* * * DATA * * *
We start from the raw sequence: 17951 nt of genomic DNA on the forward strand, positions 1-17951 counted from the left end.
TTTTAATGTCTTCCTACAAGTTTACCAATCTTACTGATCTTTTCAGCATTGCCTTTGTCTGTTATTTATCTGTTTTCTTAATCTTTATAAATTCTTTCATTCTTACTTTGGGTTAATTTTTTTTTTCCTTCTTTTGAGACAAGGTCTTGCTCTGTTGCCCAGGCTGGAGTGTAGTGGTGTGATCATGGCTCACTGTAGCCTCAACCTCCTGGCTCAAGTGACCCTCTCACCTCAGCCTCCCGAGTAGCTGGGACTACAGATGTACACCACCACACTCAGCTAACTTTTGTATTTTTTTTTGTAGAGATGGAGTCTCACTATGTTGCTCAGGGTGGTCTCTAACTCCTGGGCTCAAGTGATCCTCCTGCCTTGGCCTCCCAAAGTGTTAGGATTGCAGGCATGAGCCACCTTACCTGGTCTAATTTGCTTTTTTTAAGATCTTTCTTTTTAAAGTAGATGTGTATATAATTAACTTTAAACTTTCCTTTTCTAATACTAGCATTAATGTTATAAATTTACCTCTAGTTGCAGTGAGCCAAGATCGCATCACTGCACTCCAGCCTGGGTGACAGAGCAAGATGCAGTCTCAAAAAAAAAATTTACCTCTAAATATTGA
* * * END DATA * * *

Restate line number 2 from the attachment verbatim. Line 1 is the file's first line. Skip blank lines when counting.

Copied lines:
TTTTAATGTCTTCCTACAAGTTTACCAATCTTACTGATCTTTTCAGCATTGCCTTTGTCTGTTATTTATCTGTTTTCTTAATCTTTATAAATTCTTTCATTCTTACTTTGGGTTAATTTTTTTTTTCCTTCTTTTGAGACAAGGTCTTGCTCTGTTGCCCAGGCTGGAGTGTAGTGGTGTGATCATGGCTCACTGTAGCCTCAACCTCCTGGCTCAAGTGACCCTCTCACCTCAGCCTCCCGAGTAGCTGGGACTACAGATGTACACCACCACACTCAGCTAACTTTTGTATTTTTTTTTGTAGAGATGGAGTCTCACTATGTTGCTCAGGGTGGTCTCTAACTCCTGGGCTCAAGTGATCCTCCTGCCTTGGCCTCCCAAAGTGTTAGGATTGCAGGCATGAGCCACCTTACCTGGTCTAATTTGCTTTTTTTAAGATCTTTCTTTTTAAAGTAGATGTGTATATAATTAACTTTAAACTTTCCTTTTCTAATACTAGCATTAATGTTATAAATTTACCTCTAGTTGCAGTGAGCCAAGATCGCATCACTGCACTCCAGCCTGGGTGACAGAGCAAGATGCAGTCTCAAAAAAAAAATTTACCTCTAAATATTGA